Veterans Day: Honoring service too few will ever understand

Veterans Day: Honoring service too few will ever understand

Veterans Day: Honoring service too few will ever understand

A long-running series of TV commercials intended to boost the U.S. Armed Forces’ recruiting numbers underscores the fundamental lack of appreciation too many modern Americans have for the unique role of our military and, more importantly, the magnificent sacrifice made not only by those who serve but also the loved ones whose unflagging support makes it possible.

Precisely the values we honor on this Veterans Day.

The ads, which have been around since 2005, depict prospective recruits having an imaginary conversation with one or both parents apparently trying to overcome their reservations.

“Are you sure this is what you want?” asks one father in a doubting voice.

In another, a young man implores his skeptical mother, “Mom, you know how I love … the environment. I can be part of an environmental response team working on oil cleanups and stuff. So what do you think?”

The ad campaign, according to its producers, deliberately targets parents — most of whom, statistics show, never served in the military themselves and may need to be sold on the idea.

This is wrong on so many levels.

For starters, the members of America’s military are grown adults who don’t need their parents’ permission to make this important decision in their lives any more than warriors in previous eras did. Their blessing, certainly, but not their permission.

Nor do they require an expensive ad campaign to intercede on their behalf in such discussions.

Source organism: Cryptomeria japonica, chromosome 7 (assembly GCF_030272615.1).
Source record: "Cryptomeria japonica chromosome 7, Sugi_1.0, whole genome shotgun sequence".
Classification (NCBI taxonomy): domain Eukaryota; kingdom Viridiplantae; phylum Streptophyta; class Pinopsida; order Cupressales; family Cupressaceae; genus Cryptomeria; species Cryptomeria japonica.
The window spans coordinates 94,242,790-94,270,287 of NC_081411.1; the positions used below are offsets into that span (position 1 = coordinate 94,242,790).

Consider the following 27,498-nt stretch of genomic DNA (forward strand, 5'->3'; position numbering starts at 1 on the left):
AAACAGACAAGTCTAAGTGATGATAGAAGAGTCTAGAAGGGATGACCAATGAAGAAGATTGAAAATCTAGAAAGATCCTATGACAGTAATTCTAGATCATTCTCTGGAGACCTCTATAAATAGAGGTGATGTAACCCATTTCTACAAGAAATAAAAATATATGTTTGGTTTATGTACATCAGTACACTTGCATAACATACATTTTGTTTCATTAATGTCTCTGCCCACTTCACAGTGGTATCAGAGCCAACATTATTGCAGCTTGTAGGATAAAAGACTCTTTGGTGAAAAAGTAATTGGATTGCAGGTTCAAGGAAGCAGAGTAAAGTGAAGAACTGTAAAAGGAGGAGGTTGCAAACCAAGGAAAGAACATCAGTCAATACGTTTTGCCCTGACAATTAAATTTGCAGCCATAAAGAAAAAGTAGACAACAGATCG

More to the point, the whole tone of the ads suggests parental misgivings might just be warranted.

It’s an ironic — and wholly inconsistent — position to take when the objective is to encourage young people to join up, not give voice to anxiety that likely don’t exist in the first place.

Despite what the elitists who dominate so much of the national conversation believe, the overwhelming percentage of parents in flyover country still regard military service as an honor and a privilege, and would be proud beyond measure to learn their son or daughter was contemplating enlisting.

And no one has to sugarcoat the nature of that service, either.

Like countless generations before them who watched as their beloved soldiers, sailors, airmen and Marines willingly departed for France, Germany, Italy, North Africa, Japan, the Pacific Islands, Korea, Vietnam, Iraq, Afghanistan and dozens of other trouble spots around the globe, today’s military parents know full well the risks that come with the job.

And with that understanding, their pride in the young men and women willing and eager to take it on is only magnified.

There are countless valid reasons why any American would be humbled to add his or her name to the endless ranks of those who’ve served, fought and, when necessary, died to preserve the freedom and values we hold dear.

As has been true since the formative days of this nation, its military is the finest on earth. Ours is the best-trained, best-equipped, best-educated and most motivated fighting force in the planet’s history. Our freedom is safeguarded by strong, proud, accomplished professionals, and the best way to recruit the next generation is by keeping standards high and demanding those who serve continue to exceed them.

On this Veterans’ Day, we honor those whose only question when they answered the call was whether they were good enough for the military, not the other way around. Let it always be thus.

Vice President for News and Information
Jeff is a native of West Virginia and a graduate of West Virginia University with a degree in journalism. He served in the U.S. Army at Fort Lewis, Wash., as a broadcast journalist and has worked at a number of newspapers in West Virginia and Washington. Most recently, he spent 11 years as editor of the Port Orchard (Wash.) Independent, which earned the 2011 Washington Newspaper Publishers’ Association’s General Excellence Award as the top community newspaper in Washington. Previously, he was editor of the Business Examiner newspaper in Tacoma, Wash., for seven years. Jeff lives in Lacey; he and his wife have grown twin daughters.